Law360 (April 6, 2020, 10:51 PM EDT) -- President Donald Trump announced Monday the end of a "saga" involving his administration and 3M Co., which had pushed back against White House requests to stop exporting medical grade masks amid the coronavirus pandemic.
Under a deal unveiled at the president's daily coronavirus press briefing, 3M will import 166.5 million masks to the U.S. over the next three months from its facility in China while continuing to send U.S.-produced masks to Canada and Latin America.
"So the 3M saga ends very happily," Trump said. "We're very proud to be dealing now with 3M."
3M CEO Mike Roman echoed the president's comments in a news release Monday.
"Given the reality that demand for respirators outpaces supply, we are working around the clock to further expand our capacity, while prioritizing and redirecting our supplies to serve the most critical areas," Roman said.
The tiff between the White House and 3M flared up Friday, with the St. Paul, Minnesota-based conglomerate condemning the Trump administration's request that the company stop exporting medical grade masks to Canada and Latin America.
3M warned that blocking exports would likely set off similar responses from other governments, which are also grappling with medical supply shortages amid the global COVID-19 health crisis.
Those warnings came one day after Trump signed an order permitting the U.S. Department of Homeland Security to use "any and all" authority under the Defense Production Act to acquire however many 3M N95 respirators the department deems necessary to combat the health emergency in the U.S.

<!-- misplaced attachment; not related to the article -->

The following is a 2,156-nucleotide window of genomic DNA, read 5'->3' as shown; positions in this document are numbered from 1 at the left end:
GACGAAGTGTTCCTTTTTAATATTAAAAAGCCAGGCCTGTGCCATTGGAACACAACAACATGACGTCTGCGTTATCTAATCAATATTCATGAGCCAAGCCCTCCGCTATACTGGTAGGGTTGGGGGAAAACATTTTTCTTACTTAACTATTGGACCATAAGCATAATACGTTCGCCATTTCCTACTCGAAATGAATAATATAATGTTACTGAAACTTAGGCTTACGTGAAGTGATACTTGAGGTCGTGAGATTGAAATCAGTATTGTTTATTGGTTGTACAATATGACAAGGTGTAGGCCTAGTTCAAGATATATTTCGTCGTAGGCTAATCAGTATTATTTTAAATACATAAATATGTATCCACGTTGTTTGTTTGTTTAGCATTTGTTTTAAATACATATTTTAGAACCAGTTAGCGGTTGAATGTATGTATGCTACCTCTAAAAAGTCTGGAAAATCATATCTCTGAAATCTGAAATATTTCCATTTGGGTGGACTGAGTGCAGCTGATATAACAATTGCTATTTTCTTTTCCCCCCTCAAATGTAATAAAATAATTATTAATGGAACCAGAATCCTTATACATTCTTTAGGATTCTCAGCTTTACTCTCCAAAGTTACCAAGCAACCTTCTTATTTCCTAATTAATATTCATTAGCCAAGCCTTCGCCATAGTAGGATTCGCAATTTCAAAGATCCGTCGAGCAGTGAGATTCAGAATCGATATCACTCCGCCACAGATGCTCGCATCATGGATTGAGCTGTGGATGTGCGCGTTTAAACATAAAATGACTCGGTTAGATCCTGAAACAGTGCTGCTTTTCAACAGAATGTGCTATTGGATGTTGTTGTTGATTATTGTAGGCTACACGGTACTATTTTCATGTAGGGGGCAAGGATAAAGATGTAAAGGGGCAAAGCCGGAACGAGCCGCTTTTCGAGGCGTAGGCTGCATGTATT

Trump also said at Monday's news briefing that he had used the DPA "very powerfully" to send states and cities more than 8,000 ventilators from the national stockpile. The president added that production of the crucial machines is ramping up.
"We're getting more than we ever bargained for," he said. "Manufacturers are really going to town."
Those statements came after Sen. Chuck Schumer, D-N.Y., urged Trump Monday to use the full scope of the DPA to help address the pandemic, suggesting the naming of a military "czar" to oversee the production and distribution of medical supplies.
The Senate minority leader said in a call with reporters that Trump's use of the DPA to control the production of medical equipment has been "ad hoc," leading states to bid against each other for crucial supplies and hospital leaders to have to "hunt and peck" for needed equipment.
--Additional reporting by Alyssa Aquino and Daniel Wilson. Editing by Breda Lund.
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